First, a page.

Thursday, 24 December 2015

Secret Santas

Bullets 1658 (1948)
Tiptoed upstairs expertly!
Perhaps it’s a wicked deception perpetuated down the generations that has left whole populations traumatised with the memory of how their own parents lied to them. Or it’s a marvellous story of kindliness; a shining example of the power of fantasy and imagination to bring a little magic into a cold world. But whether he’s an irresponsible con or a great white lie, we all come to realise sooner or later that Father Christmas is not real.

In a classic example of us adults inflicting our own childhood traumas onto our unsuspecting children, we go to remarkable lengths to keep the fraud alive. Egged on by commercial interests, we drag the little ones to grottoes haunted by resting actors in detachable beards, who hand out pound shop toys with jaded jollity. Unless, of course, we are lucky enough to stumble on a quality performance from an alumnus of the Ministry of Fun’s Santa School which has been offered every year since at least 2005. There’ll be no half-hearted Ho Ho Ho from this skilled technician, and he’ll have the professionalism to know that he shouldn’t ask what the little treasure wants for Christmas (because he already has their letter about that).

Even the might of the US security services has been co-opted into the fib. In 1955 a misprinted telephone number in a Sears and Roebuck Christmas ad led to children calling what they thought was a Santa hotline. In reality, they were getting through to an organisation known as the Continental Air Defense Command or CONAD which had a mission in those Cold War days to track the movements of Soviet aircraft. In a festive mood, the staff there decided to play along, and they gave their young callers what they said was updated information on Santa's progress from the North Pole to their town. As is the way with the military, CONAD morphed into a different acronym - NORAD or The North American Aerospace Defense Command - who continue to provide a Santa tracking service to this day.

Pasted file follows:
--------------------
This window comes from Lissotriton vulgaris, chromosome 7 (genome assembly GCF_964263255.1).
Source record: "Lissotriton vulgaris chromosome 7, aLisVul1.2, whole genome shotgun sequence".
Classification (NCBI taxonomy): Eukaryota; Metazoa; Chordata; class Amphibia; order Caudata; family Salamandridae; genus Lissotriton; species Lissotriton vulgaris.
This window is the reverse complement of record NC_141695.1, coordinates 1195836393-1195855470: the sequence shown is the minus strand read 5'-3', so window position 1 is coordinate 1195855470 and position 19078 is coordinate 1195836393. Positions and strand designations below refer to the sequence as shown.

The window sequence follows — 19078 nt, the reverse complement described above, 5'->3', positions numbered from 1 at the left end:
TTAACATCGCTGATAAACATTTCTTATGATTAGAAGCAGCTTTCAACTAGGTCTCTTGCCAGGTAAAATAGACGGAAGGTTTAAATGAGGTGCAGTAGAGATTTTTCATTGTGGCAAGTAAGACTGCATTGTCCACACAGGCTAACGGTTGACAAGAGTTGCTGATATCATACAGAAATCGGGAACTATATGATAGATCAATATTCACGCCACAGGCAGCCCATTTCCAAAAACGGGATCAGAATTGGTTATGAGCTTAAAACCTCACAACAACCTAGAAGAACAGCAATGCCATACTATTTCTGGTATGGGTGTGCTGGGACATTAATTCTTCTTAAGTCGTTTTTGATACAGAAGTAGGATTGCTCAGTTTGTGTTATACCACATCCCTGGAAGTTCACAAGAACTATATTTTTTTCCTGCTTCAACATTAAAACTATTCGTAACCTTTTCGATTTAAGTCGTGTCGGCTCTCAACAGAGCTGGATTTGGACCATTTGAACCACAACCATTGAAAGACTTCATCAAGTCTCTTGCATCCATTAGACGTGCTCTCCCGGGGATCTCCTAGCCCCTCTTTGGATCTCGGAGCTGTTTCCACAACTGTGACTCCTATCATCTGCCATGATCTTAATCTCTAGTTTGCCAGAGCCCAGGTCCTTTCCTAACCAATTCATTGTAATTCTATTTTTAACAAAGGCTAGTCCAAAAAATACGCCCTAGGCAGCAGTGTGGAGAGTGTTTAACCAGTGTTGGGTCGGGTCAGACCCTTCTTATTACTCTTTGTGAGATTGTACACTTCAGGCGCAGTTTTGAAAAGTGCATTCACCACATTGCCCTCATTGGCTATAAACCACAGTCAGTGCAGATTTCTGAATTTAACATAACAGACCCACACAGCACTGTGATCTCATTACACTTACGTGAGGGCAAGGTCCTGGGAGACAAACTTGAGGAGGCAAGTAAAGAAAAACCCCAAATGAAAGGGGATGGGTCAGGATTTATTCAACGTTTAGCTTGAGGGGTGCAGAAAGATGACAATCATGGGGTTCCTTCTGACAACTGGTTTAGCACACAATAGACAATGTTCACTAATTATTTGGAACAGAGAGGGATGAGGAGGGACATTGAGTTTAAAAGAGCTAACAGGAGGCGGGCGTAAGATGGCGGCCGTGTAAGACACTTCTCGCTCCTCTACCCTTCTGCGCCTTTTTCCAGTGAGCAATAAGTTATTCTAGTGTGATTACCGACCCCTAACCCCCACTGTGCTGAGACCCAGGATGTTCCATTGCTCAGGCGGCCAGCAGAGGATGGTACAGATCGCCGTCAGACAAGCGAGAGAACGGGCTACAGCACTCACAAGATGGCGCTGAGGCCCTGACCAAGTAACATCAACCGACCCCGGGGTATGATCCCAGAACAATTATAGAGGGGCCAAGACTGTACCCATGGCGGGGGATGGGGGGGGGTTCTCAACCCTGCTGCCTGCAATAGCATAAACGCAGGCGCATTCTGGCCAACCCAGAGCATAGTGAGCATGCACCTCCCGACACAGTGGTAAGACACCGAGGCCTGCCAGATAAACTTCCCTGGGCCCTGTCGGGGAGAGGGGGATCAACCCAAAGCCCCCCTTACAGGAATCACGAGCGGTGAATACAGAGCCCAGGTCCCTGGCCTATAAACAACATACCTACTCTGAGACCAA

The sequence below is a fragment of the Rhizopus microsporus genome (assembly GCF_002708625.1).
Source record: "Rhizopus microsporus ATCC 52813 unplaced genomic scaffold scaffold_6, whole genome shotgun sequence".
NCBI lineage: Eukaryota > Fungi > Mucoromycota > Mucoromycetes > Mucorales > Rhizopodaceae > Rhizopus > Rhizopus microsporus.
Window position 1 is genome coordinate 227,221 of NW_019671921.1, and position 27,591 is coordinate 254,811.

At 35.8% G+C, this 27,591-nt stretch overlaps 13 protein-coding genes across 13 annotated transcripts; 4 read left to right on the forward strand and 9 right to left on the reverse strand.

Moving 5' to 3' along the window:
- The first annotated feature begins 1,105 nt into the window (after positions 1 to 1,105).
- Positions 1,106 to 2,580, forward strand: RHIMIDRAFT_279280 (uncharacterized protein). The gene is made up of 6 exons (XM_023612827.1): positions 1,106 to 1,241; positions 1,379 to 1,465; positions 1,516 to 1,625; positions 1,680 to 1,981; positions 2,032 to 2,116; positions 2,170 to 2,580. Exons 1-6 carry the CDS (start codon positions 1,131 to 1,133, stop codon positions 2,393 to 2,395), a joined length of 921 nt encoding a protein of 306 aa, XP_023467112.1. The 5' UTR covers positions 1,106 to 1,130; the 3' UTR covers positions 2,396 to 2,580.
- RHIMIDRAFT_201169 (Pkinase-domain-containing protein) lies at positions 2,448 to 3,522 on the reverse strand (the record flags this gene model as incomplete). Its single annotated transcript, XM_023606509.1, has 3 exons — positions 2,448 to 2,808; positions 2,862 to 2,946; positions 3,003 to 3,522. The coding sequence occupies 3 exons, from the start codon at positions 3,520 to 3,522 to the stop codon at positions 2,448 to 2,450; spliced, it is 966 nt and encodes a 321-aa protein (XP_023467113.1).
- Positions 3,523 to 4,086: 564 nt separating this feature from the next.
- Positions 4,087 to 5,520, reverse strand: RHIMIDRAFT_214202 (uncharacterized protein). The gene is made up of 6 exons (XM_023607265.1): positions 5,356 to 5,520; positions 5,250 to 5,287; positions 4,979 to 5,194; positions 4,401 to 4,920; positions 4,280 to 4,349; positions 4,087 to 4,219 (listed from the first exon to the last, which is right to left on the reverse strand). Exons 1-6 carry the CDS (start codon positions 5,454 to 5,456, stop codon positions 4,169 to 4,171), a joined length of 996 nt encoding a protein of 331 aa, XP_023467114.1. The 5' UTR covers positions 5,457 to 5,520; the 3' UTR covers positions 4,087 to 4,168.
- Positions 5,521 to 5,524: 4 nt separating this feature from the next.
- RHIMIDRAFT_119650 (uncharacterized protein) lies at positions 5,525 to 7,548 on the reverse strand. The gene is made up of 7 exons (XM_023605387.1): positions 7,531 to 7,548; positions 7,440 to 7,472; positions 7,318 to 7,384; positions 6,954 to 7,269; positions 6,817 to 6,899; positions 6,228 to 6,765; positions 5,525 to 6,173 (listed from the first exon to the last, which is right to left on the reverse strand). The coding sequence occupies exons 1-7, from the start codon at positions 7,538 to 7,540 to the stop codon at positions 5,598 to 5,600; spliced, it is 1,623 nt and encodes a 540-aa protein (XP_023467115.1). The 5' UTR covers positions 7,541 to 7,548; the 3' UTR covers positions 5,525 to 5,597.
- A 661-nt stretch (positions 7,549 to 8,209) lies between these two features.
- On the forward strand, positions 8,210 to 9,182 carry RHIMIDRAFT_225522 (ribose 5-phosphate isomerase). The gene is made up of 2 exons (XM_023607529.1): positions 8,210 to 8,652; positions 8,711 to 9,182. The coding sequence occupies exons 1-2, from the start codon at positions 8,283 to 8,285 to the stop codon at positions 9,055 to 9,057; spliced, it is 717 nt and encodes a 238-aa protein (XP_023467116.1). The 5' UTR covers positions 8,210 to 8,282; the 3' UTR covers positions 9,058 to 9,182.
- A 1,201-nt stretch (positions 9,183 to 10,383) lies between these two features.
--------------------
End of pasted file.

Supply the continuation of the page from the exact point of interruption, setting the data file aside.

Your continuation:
But forming the bedrock of great gestures such as these in the cause of the great myth are the efforts of Fathers (and I suppose mothers) in millions of homes who leave half-eaten carrots, dregs of whisky and sometimes snowy footprints for the amazement of their credulous offspring on Christmas morning. Even when the spell is broken as teenagerhood looms, the evidence of Santa and Rudolph's visit is still left by the tree or the fireplace. It might be met with a shrug and a 'meh' by the gangly child, but they'll learn when they turn adult that this is a story you can never really let go.

Happy Christmas to all the Rabble and their offsprings

Family Corner:

Did Dad do Santa?
Did you ever catch him at it?
Did they do the extras - like the carrot with a bite out?
When did you find out the awful truth?

No comments:

Post a Comment

Hello Rabble (and others) I have changed the settings on comments so you should be able to have your say without jumping through hoops!